War of Will, meanwhile, drafted right behind those three while remaining inside. Unlike the Derby, when he was pulling Gaffalione, this time War of Will was more comfortable, which Casse and Gaffalione ascribed to a more serene pre-race warmup.

“I thought maybe he was too fired up in the Derby,” Casse said. “I told Tyler just to jog him, let him relax.”

As the field came around the final bend and into the lane, Warrior’s Charge left a hole along the inside plenty wide for War of Will to get through, and Gaffalione was more than willing to accept the gracious invitation.

“The horse didn’t hesitate,” Gaffalione said.

Owendale loomed a threat a furlong out, but was racing in the middle of the track and couldn’t make enough of an impact late while Everfast, 11th entering the lane, knifed his way inside and got up for the place.

War of Will was one of only four horses who ran in the Derby and then wheeled back in two weeks for the Preakness.

“We’re not afraid to take chances,” said Casse, who brought Shamrock Rose back in two weeks for her upset victory last fall in the Breeders’ Cup Filly and Mare Sprint. “Too many times trainers are worried about their win percentage. We’re not afraid to run them.”

War of Will, a son of War Front, has been highly regarded by Casse since last summer, before he ever raced. He began his career on turf, and raced three times in graded stakes while still a maiden, then earned his first win against maidens in his first dirt race last November at Churchill Downs.

He spent the winter at Fair Grounds, where he won the significant Derby preps the Lecomte and Risen Star. Then in the Louisiana Derby, in which he was favored, War of Will took awkward steps in his hind end leaving the gate and finished ninth of 11.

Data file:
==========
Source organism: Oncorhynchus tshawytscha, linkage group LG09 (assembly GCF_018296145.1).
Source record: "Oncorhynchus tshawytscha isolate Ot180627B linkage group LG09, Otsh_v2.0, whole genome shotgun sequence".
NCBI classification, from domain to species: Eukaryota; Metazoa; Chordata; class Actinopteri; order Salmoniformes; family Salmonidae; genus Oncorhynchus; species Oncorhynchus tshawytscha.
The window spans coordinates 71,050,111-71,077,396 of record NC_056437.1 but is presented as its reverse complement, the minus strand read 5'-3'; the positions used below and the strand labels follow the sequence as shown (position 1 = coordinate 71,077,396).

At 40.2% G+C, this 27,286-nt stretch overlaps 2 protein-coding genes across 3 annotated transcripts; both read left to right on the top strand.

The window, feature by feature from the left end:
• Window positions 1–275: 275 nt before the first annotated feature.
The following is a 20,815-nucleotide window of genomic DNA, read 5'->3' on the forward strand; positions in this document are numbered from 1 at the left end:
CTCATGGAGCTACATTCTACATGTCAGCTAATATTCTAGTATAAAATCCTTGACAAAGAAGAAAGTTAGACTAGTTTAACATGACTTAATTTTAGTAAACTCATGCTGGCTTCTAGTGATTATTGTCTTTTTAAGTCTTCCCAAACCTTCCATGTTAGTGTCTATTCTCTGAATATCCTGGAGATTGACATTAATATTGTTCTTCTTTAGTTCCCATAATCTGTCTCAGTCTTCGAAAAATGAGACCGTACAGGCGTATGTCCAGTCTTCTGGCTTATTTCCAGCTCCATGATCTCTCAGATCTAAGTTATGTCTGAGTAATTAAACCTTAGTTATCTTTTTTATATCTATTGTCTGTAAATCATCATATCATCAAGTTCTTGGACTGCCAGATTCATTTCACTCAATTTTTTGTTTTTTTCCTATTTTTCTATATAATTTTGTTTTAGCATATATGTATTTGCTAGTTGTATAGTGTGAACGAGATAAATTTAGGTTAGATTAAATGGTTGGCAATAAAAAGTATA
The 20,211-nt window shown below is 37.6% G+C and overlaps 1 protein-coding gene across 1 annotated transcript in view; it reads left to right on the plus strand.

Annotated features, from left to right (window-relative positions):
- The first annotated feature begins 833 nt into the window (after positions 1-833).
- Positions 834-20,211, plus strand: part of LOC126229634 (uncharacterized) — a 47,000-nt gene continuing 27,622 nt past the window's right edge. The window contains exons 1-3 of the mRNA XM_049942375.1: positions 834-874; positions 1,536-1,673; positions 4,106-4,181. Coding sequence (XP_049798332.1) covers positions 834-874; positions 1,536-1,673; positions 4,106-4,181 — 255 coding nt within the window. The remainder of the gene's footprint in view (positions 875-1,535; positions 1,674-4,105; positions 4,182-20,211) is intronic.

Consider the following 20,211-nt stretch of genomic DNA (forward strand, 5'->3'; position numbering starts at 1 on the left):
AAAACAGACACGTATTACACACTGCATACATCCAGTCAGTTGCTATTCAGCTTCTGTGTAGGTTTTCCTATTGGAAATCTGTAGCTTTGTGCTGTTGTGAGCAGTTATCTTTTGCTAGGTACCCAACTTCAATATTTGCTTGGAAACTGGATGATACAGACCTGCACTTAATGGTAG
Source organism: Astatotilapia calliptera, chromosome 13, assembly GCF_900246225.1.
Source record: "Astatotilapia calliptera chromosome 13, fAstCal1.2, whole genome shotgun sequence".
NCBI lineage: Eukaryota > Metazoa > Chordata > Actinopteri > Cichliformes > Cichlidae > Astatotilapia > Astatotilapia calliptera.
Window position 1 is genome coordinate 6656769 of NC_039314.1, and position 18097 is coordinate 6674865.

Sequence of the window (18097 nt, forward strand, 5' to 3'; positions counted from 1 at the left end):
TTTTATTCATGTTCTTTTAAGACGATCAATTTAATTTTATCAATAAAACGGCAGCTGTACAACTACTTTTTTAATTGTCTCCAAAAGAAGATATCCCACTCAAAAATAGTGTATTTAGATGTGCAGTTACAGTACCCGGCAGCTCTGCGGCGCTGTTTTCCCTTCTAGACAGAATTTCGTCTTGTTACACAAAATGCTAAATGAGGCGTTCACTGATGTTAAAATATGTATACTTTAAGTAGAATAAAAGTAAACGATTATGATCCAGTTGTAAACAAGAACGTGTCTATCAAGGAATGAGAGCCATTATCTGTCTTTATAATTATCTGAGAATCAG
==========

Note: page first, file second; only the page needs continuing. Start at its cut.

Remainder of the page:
After getting a thorough evaluation by Casse, War of Will went back into training and worked brilliantly prior to the Derby. He was in position to make a move on the far turn when he went between rivals just as Maximum Security ducked out. For two strides, his front legs were dangerously close to the rear legs of Maximum Security. A false move from War of Will or Gaffalione and he could have gone down.

“He had a great trip until what I call ‘the incident’,” Casse said. “If not for the incident I think it would have been an interesting race down the lane.”

War of Will crossed the wire eighth, then was promoted to seventh when Maximum Security was disqualified.

Casse said he “felt joy and relief” that War of Will had emerged from the Derby unscathed, “and that we didn’t have the biggest disaster in horse-racing history.”

Casse has horses in many jurisdictions. War of Will is with his main string, his day-to-day care overseen by assistant David Carroll. “He deserves much of this credit,” Casse said.

War of Will is scheduled to return on Monday to Kentucky, and Carroll’s supervision, with a decision pending on whether to run in the Belmont Stakes, the final leg of the Triple Crown, in three weeks. Casse will make that decision after talking with Barber, the successful movie executive who missed the Preakness because he’s at the Cannes Film Festival.

“If all goes well – you know us, we like to run – we’ll probably be at the Belmont,” Casse said.

Why not? He’s got his horse, right here, and he can do.

This story originally appeared on DRF.com.